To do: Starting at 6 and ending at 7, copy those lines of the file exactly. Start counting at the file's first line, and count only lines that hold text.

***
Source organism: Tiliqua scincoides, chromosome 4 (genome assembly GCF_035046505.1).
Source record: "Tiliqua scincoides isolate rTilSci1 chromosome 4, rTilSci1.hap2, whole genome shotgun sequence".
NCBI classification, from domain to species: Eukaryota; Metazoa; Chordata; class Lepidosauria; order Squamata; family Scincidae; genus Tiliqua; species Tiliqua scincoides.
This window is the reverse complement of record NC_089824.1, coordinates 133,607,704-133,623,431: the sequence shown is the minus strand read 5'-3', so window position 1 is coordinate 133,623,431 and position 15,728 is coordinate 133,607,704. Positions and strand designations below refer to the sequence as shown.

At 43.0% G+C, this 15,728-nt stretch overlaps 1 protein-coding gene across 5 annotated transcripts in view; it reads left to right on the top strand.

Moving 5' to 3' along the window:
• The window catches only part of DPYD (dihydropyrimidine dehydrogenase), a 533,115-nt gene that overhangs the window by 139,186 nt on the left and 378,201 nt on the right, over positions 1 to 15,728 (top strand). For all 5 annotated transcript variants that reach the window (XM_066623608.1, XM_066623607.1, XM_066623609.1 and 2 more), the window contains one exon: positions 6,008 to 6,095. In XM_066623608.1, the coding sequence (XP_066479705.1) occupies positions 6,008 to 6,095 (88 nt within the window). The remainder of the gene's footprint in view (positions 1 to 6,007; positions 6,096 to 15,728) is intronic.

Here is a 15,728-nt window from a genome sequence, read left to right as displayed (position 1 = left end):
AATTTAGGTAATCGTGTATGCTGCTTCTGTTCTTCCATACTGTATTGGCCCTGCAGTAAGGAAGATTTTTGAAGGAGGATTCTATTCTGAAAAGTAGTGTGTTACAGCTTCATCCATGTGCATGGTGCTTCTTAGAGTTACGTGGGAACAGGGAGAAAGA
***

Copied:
Moving 5' to 3' along the window:
• The window catches only part of DPYD (dihydropyrimidine dehydrogenase), a 533,115-nt gene that overhangs the window by 139,186 nt on the left and 378,201 nt on the right, over positions 1 to 15,728 (top strand). For all 5 annotated transcript variants that reach the window (XM_066623608.1, XM_066623607.1, XM_066623609.1 and 2 more), the window contains one exon: positions 6,008 to 6,095. In XM_066623608.1, the coding sequence (XP_066479705.1) occupies positions 6,008 to 6,095 (88 nt within the window). The remainder of the gene's footprint in view (positions 1 to 6,007; positions 6,096 to 15,728) is intronic.